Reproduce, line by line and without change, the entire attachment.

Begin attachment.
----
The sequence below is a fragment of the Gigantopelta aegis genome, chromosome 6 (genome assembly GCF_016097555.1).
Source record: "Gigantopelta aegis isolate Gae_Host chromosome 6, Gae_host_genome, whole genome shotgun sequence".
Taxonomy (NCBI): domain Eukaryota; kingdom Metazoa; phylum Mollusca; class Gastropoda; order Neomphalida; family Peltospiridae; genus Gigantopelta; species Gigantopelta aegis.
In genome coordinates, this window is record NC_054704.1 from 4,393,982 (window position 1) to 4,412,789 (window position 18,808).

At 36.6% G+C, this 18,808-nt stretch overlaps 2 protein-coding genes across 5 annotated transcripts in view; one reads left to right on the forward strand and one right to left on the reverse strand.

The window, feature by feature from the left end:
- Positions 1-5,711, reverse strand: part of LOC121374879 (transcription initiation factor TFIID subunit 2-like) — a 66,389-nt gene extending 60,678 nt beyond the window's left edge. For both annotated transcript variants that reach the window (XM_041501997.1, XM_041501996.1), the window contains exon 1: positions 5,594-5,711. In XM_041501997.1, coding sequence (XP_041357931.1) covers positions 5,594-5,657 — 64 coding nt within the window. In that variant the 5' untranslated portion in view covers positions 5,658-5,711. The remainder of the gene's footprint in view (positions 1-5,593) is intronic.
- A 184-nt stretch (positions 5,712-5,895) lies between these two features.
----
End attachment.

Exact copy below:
The sequence below is a fragment of the Gigantopelta aegis genome, chromosome 6 (genome assembly GCF_016097555.1).
Source record: "Gigantopelta aegis isolate Gae_Host chromosome 6, Gae_host_genome, whole genome shotgun sequence".
Taxonomy (NCBI): domain Eukaryota; kingdom Metazoa; phylum Mollusca; class Gastropoda; order Neomphalida; family Peltospiridae; genus Gigantopelta; species Gigantopelta aegis.
In genome coordinates, this window is record NC_054704.1 from 4,393,982 (window position 1) to 4,412,789 (window position 18,808).

At 36.6% G+C, this 18,808-nt stretch overlaps 2 protein-coding genes across 5 annotated transcripts in view; one reads left to right on the forward strand and one right to left on the reverse strand.

The window, feature by feature from the left end:
- Positions 1-5,711, reverse strand: part of LOC121374879 (transcription initiation factor TFIID subunit 2-like) — a 66,389-nt gene extending 60,678 nt beyond the window's left edge. For both annotated transcript variants that reach the window (XM_041501997.1, XM_041501996.1), the window contains exon 1: positions 5,594-5,711. In XM_041501997.1, coding sequence (XP_041357931.1) covers positions 5,594-5,657 — 64 coding nt within the window. In that variant the 5' untranslated portion in view covers positions 5,658-5,711. The remainder of the gene's footprint in view (positions 1-5,593) is intronic.
- A 184-nt stretch (positions 5,712-5,895) lies between these two features.